Wednesday Workshop – Monetising Digital Content

Posted on: Wednesday 03 July 2013 7:16pm by Jon Hancock

#TCMC

Producer/Contributor: Nicholas Lovell, Director, Gamesbrief
Blogged by: Jon Hancock

 

“Very interesting, eye-opening session, full of interesting statistics. I had no idea so much money could be made, potentially, from something which was theoretically a freebie. The speaker kept mentioning that he was short of time, so I guess we were getting the short version of his spiel, but nevertheless it gave me cause for much consideration.”

Rowland Lee, Composer

“Condensed but nevertheless rich content about how the app and game market works right now. It raised a lot of important questions about how to launch new IPs or increase the reach of your product. Very useful for start-ups and new brands as it gave lots of case studies and directions on how to monetise on F2P. Very up-to-date and interesting – definitely food for thought!”

Luciana Mazzocco, Magicbelles.com

 

Top takeaways:
1. People are comfortable paying for an app, but not before they know they like it.
2. Free is inevitable – but embrace it. To compete against them does not necessarily mean to charge for your product, it’s to make your free app better than theirs!
3. Move customers along the “curve of demand” … seek out true fans and give them something they will really value.
4. Start thinking average revenue per user, not average selling price.
5. To get the most revenue, you will need to offer products at 10x, 100x, 1000x the cost.
6. Build one-to-one relationships with your biggest fans, then help them spend lots of money on the things they really value.
7. Analytics help you understand your audience better so you can better target those who are likely to pay more.
8. Give everyone access to something and give some people access to something that will make them feel special.
9. Market ethically to kids.
10. There is a gap between parents/grandparents and children – children believe that there is value in virtual purchases, but parents may struggle with that. An example was given of a child who would only ask for physical presents from his family but would spend his pocket money on virtual things i.e. his grandmother would be happy to buy him a physical light sabre, but wouldn’t dream of buying him a virtual light sabre for his Star Wars game.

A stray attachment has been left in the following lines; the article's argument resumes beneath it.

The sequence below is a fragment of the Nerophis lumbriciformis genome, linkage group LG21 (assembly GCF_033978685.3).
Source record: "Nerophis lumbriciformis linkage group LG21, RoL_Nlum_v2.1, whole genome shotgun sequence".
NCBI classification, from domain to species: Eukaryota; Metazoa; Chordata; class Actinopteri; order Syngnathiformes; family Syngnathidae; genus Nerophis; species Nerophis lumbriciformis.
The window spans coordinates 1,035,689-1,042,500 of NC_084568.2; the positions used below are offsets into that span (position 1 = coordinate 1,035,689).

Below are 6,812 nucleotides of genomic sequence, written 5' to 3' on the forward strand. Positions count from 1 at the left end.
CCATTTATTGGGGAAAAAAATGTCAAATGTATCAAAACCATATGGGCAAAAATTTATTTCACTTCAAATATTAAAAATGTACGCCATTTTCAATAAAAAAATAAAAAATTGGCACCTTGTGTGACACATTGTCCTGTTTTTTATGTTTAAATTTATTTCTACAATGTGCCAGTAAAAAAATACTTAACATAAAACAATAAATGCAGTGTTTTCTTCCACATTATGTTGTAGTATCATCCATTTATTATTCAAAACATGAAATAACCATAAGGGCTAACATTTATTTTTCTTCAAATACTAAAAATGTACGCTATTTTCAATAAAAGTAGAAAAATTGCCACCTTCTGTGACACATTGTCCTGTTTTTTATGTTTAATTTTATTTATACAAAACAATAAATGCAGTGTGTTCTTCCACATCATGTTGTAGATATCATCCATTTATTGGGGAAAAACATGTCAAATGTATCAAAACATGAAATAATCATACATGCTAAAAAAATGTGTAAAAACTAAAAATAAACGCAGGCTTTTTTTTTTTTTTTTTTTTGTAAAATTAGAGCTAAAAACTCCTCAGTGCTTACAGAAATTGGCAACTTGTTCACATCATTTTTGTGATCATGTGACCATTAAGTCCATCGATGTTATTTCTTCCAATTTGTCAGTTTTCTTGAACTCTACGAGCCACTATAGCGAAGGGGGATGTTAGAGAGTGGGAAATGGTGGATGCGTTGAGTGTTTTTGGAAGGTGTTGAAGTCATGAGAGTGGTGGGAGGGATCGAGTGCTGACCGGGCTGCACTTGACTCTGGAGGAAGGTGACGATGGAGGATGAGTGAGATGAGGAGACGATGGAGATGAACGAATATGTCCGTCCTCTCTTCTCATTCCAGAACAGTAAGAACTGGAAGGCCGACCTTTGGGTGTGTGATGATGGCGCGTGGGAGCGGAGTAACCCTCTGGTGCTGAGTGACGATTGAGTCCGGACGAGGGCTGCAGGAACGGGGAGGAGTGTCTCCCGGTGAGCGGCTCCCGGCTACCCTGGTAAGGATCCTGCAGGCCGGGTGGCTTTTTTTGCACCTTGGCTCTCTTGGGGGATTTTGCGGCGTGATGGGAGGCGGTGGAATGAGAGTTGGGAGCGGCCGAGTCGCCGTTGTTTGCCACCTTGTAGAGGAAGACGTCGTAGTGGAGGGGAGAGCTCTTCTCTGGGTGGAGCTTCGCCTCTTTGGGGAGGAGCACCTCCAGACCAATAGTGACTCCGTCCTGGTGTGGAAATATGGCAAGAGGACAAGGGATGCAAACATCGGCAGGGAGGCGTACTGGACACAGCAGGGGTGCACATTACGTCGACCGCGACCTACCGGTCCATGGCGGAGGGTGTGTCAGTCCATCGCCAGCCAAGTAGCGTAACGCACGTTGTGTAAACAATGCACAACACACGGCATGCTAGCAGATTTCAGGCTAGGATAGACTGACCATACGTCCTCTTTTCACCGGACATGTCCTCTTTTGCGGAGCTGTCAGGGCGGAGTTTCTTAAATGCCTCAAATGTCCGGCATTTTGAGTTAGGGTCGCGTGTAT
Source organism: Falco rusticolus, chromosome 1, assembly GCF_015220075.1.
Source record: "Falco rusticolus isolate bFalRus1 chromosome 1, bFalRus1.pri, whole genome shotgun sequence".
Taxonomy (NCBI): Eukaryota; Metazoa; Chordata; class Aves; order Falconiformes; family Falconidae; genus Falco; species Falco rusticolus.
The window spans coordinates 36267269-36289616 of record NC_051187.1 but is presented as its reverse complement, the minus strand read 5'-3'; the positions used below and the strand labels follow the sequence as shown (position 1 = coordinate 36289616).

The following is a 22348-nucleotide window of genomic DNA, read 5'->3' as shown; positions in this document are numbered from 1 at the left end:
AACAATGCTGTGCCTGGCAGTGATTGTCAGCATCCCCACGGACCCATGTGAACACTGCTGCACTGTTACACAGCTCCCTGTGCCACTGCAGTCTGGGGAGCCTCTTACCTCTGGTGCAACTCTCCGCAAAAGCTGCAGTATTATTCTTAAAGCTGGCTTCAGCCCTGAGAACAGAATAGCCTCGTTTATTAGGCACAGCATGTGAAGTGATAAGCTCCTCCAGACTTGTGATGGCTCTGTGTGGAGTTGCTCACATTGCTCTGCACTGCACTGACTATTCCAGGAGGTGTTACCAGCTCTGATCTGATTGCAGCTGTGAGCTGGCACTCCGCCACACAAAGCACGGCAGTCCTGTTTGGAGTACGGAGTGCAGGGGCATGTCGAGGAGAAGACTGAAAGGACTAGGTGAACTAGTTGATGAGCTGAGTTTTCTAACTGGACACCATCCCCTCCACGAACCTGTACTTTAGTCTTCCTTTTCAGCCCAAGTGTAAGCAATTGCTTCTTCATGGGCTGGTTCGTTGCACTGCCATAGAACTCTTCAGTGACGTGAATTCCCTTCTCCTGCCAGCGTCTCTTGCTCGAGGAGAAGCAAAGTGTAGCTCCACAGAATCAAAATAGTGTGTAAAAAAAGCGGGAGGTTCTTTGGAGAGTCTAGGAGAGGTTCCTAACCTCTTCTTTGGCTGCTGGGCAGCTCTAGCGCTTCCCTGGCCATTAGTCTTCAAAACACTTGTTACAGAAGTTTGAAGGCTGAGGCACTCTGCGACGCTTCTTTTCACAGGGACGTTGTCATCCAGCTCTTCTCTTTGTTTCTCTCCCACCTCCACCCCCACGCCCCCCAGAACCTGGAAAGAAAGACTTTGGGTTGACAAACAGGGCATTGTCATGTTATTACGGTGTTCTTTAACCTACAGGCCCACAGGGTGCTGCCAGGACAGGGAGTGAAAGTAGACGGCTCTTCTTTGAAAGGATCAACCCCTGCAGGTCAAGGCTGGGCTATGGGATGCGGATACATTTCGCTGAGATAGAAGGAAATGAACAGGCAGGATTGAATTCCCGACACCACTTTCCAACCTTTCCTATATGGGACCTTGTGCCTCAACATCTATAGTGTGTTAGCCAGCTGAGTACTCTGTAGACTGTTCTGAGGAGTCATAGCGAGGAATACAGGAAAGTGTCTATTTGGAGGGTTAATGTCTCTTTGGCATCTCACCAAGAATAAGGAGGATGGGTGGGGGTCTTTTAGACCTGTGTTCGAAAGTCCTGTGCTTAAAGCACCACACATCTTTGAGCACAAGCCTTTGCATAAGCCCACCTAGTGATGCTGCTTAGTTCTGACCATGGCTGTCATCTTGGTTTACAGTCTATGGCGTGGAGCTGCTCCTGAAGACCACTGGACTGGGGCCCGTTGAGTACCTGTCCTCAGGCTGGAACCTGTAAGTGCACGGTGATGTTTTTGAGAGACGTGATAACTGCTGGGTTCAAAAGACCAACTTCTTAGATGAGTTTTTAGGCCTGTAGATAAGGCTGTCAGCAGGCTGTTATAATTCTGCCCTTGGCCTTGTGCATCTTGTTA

I heard Nicholas Lovell at last year’s Conference and he’s a fantastic speaker – engaging, clear, passionate. An Ex-banker, entrepreneur, writer and consultant, he helps people understand how to make money from Free. Subscribe to his Gamesbrief blog: http://www.gamesbrief.com/ for regular info on that.

So, the bare bones of a content-rich session (eloquently delivered I would like to say):
It is not true that free apps don’t make money, but the only way to make real money with a free app is to make a bloody good app – BETTER than a paid-for app! You’ll make more money that way than having a bad app costs.

Some raw, pretty assumption-blowing facts:
22 out of 30 current Top Grossing apps are free. (Read that again, slower. Yes, wow.) 2 apps in the top 5 are making a combined total of $2million a DAY! Candy Crush is making $25million a MONTH.

So how is this done? The internet has made it possible to share anything digital for a price approaching zero. It has also made it possible for creators to build one-to-one relationships with their biggest fans that will let them spend lots of money on the things they really value. So, find an audience. Figure out what they like. Give them great quality for free. Then, with those who feel a connection to the brand, help those customers spend money on what they want.

How can I make my app fun and rewarding to come back every day? Avoid stories and assets as a way of trying to retain people – as this will spiral production costs.

Designing Free-to-play games is much like bringing up kids – keep saying well done! Reward people instantly with something that has meaning for them (even if they come back every day). Stickers for kids is pretty universal. And develop a sense of progression and an “appointment mechanic” … create reasons for people to promise to come back to the game.

Simples! I’m off to make the new Candy Crush.

Nicholas has a new book out in October:
http://www.amazon.co.uk/gp/product/0670923834/ref=as_li_ss_tl?ie=UTF8&camp=1634&creative=19450&creativeASIN=0670923834&linkCode=as2&tag=sailinmajoand-21

Event Reports

Jon Hancock, Series Producer – CBeebies

About the author

Jon Hancock

CBeebies, Series Producer

I have worked in BBC Children's for 13+ years, CBBC and CBeebies.  As Series Producer of 'Mr Bloom's Nursery', 2012 saw us undertake a massive series out on the road together with a live event that attracted 30,000+ visitors.  In this first half of 2013 I've been Series Producing the… Read more